Basic structure of the Corpora of Early English Correspondence
The sampling unit in the CEEC corpora is the individual letter writer. In principle, writers of both sexes and all sections of the social hierarchy are included from each successive 20-year period covered by the corpus. The continuity of regional coverage was taken into account by selecting informants from London, East Anglia, the North (the counties north of Lincolnshire), as well as members of the Royal Court, many of whom lived in Westminster. These four areas cover about half of the original CEEC.
Where possible, the minimum of ten medium-length letters by informant was aimed at, but especially with writers whose writing spanned two or three successive 20-year periods, more were included. By contrast, fewer than ten letters were available from many women writers and writers coming from the lower social ranks.
To make the CEEC as flexible a tool as possible, its different versions come in two basic file formats. The format based on the edited letter collections the material has been selected from has its advantages: it may offer the corpus user ready access to some sociolinguistically relevant communities, such as extended families and their networks of friends, partners, colleagues and other contacts. For many sociolinguistic studies, however, files representing individual letter writers are preferable.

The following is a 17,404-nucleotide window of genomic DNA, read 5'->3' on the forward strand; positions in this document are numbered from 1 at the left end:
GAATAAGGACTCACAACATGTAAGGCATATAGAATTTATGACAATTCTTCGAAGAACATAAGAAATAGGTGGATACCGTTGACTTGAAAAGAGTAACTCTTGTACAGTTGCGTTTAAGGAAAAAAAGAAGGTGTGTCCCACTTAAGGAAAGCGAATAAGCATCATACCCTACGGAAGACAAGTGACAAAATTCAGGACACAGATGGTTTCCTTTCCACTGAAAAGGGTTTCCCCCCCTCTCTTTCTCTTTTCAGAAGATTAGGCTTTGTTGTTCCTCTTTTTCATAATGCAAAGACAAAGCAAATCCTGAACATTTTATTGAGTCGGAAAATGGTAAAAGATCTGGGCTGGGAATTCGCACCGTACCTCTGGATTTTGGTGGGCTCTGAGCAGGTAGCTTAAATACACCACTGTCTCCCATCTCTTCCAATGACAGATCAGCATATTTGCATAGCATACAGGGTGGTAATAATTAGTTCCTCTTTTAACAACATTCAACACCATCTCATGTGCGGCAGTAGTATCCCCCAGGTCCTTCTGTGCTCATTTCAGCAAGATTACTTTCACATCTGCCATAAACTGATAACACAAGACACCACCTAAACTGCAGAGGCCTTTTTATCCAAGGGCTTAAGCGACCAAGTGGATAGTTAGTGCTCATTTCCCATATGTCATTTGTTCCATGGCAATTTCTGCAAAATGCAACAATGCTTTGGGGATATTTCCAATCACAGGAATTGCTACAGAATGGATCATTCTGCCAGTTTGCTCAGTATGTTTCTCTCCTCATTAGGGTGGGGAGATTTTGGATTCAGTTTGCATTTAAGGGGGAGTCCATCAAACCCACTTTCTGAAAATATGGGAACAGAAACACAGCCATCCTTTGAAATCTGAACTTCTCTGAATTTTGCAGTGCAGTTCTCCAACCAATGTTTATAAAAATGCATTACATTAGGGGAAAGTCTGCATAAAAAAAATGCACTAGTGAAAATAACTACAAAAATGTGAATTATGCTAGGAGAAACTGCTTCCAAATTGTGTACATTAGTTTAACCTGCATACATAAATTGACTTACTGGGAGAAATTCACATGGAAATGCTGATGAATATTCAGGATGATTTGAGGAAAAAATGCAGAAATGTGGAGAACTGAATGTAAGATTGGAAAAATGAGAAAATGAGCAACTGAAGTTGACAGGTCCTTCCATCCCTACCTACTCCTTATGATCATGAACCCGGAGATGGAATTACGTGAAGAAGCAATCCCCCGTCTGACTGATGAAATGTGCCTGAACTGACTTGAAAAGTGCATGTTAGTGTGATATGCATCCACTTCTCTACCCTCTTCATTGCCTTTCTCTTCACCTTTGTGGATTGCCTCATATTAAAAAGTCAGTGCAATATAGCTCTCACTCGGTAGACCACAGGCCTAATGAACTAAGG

The original 1998 version of the CEEC has 778 letter writers, retrieved from 96 collections, and it exists in both collection-based and individual files. This version consists of 244 files for individual writers with the minimum of 2,000 words, and six period-specific files containing the data from the rest of the writers. The CEEC Supplement is based on 19 collections (94 informants), and the 18th-century Extension on 77 collections (308 informants). Both exist in the two formats.
The two published versions of the CEEC only come in collection-based formats. The Sampler version, CEECS, consists of 23 collections with 194 informants. It is further divided into two partly overlapping subperiods, CEECS1 (1418–1638) and CEECS2 (1580–1680), which constitute separate files.
The linguistically annotated version, PCEEC, has 666 informants from a total of 84 collections. It comes in collection-based files of three different kinds: plain text files, part-of-speech tagged files, and parsed text files. The collections can be periodized following, for instance, the Helsinki Corpus periods: M3 (1350–1419), M4 (1420–1499), E1 (1500–1569), E2 (1570–1639), and E3 (1640–1710), as this information has been encoded into each letter, together with the year of writing.